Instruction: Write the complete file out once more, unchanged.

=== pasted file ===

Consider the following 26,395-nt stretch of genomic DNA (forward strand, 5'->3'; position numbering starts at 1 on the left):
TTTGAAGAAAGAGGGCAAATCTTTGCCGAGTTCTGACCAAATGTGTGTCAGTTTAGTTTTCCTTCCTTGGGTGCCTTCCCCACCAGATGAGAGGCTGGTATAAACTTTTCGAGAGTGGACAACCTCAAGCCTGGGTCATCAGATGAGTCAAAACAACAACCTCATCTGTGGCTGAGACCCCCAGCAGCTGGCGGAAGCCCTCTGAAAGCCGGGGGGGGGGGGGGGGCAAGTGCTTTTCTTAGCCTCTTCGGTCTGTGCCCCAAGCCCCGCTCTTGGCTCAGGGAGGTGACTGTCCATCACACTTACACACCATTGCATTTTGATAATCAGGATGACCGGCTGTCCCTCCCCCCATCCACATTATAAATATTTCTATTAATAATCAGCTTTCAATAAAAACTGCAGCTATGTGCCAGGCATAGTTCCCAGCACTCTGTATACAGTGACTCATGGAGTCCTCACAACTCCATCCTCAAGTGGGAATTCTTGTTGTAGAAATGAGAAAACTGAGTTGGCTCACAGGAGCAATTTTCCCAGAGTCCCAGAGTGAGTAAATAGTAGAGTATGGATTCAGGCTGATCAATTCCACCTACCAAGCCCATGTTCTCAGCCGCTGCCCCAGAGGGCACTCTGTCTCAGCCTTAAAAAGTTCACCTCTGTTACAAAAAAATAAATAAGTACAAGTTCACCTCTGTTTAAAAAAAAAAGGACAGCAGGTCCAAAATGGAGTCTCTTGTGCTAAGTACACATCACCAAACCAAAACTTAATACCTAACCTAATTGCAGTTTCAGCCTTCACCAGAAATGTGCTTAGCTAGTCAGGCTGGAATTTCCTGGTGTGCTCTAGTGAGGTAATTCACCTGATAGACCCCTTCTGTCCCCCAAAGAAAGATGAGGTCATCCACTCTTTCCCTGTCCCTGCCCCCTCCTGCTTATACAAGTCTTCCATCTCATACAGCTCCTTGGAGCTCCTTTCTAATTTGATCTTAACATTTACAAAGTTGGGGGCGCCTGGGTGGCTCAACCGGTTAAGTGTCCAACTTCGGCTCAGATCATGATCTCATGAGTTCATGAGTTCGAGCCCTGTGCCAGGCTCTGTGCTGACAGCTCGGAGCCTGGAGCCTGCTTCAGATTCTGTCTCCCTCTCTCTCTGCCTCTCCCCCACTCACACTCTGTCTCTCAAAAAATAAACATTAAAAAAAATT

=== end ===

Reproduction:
Consider the following 26,395-nt stretch of genomic DNA (forward strand, 5'->3'; position numbering starts at 1 on the left):
TTTGAAGAAAGAGGGCAAATCTTTGCCGAGTTCTGACCAAATGTGTGTCAGTTTAGTTTTCCTTCCTTGGGTGCCTTCCCCACCAGATGAGAGGCTGGTATAAACTTTTCGAGAGTGGACAACCTCAAGCCTGGGTCATCAGATGAGTCAAAACAACAACCTCATCTGTGGCTGAGACCCCCAGCAGCTGGCGGAAGCCCTCTGAAAGCCGGGGGGGGGGGGGGGGCAAGTGCTTTTCTTAGCCTCTTCGGTCTGTGCCCCAAGCCCCGCTCTTGGCTCAGGGAGGTGACTGTCCATCACACTTACACACCATTGCATTTTGATAATCAGGATGACCGGCTGTCCCTCCCCCCATCCACATTATAAATATTTCTATTAATAATCAGCTTTCAATAAAAACTGCAGCTATGTGCCAGGCATAGTTCCCAGCACTCTGTATACAGTGACTCATGGAGTCCTCACAACTCCATCCTCAAGTGGGAATTCTTGTTGTAGAAATGAGAAAACTGAGTTGGCTCACAGGAGCAATTTTCCCAGAGTCCCAGAGTGAGTAAATAGTAGAGTATGGATTCAGGCTGATCAATTCCACCTACCAAGCCCATGTTCTCAGCCGCTGCCCCAGAGGGCACTCTGTCTCAGCCTTAAAAAGTTCACCTCTGTTACAAAAAAATAAATAAGTACAAGTTCACCTCTGTTTAAAAAAAAAAGGACAGCAGGTCCAAAATGGAGTCTCTTGTGCTAAGTACACATCACCAAACCAAAACTTAATACCTAACCTAATTGCAGTTTCAGCCTTCACCAGAAATGTGCTTAGCTAGTCAGGCTGGAATTTCCTGGTGTGCTCTAGTGAGGTAATTCACCTGATAGACCCCTTCTGTCCCCCAAAGAAAGATGAGGTCATCCACTCTTTCCCTGTCCCTGCCCCCTCCTGCTTATACAAGTCTTCCATCTCATACAGCTCCTTGGAGCTCCTTTCTAATTTGATCTTAACATTTACAAAGTTGGGGGCGCCTGGGTGGCTCAACCGGTTAAGTGTCCAACTTCGGCTCAGATCATGATCTCATGAGTTCATGAGTTCGAGCCCTGTGCCAGGCTCTGTGCTGACAGCTCGGAGCCTGGAGCCTGCTTCAGATTCTGTCTCCCTCTCTCTCTGCCTCTCCCCCACTCACACTCTGTCTCTCAAAAAATAAACATTAAAAAAAATT